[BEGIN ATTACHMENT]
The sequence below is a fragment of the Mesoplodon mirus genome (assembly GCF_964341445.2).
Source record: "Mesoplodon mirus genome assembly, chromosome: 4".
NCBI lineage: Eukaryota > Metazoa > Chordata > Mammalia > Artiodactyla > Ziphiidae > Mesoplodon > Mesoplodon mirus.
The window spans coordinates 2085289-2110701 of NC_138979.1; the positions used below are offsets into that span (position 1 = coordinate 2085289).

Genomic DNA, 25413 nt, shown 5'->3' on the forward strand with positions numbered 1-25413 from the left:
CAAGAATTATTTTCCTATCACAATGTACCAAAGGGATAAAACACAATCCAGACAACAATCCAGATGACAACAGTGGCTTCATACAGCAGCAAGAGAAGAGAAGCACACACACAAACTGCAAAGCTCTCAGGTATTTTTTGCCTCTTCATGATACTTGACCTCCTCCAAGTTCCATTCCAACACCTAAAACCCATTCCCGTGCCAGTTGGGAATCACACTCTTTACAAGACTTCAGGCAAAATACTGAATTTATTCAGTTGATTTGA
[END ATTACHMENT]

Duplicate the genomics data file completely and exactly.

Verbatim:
The sequence below is a fragment of the Mesoplodon mirus genome (assembly GCF_964341445.2).
Source record: "Mesoplodon mirus genome assembly, chromosome: 4".
NCBI lineage: Eukaryota > Metazoa > Chordata > Mammalia > Artiodactyla > Ziphiidae > Mesoplodon > Mesoplodon mirus.
The window spans coordinates 2085289-2110701 of NC_138979.1; the positions used below are offsets into that span (position 1 = coordinate 2085289).

Genomic DNA, 25413 nt, shown 5'->3' on the forward strand with positions numbered 1-25413 from the left:
CAAGAATTATTTTCCTATCACAATGTACCAAAGGGATAAAACACAATCCAGACAACAATCCAGATGACAACAGTGGCTTCATACAGCAGCAAGAGAAGAGAAGCACACACACAAACTGCAAAGCTCTCAGGTATTTTTTGCCTCTTCATGATACTTGACCTCCTCCAAGTTCCATTCCAACACCTAAAACCCATTCCCGTGCCAGTTGGGAATCACACTCTTTACAAGACTTCAGGCAAAATACTGAATTTATTCAGTTGATTTGA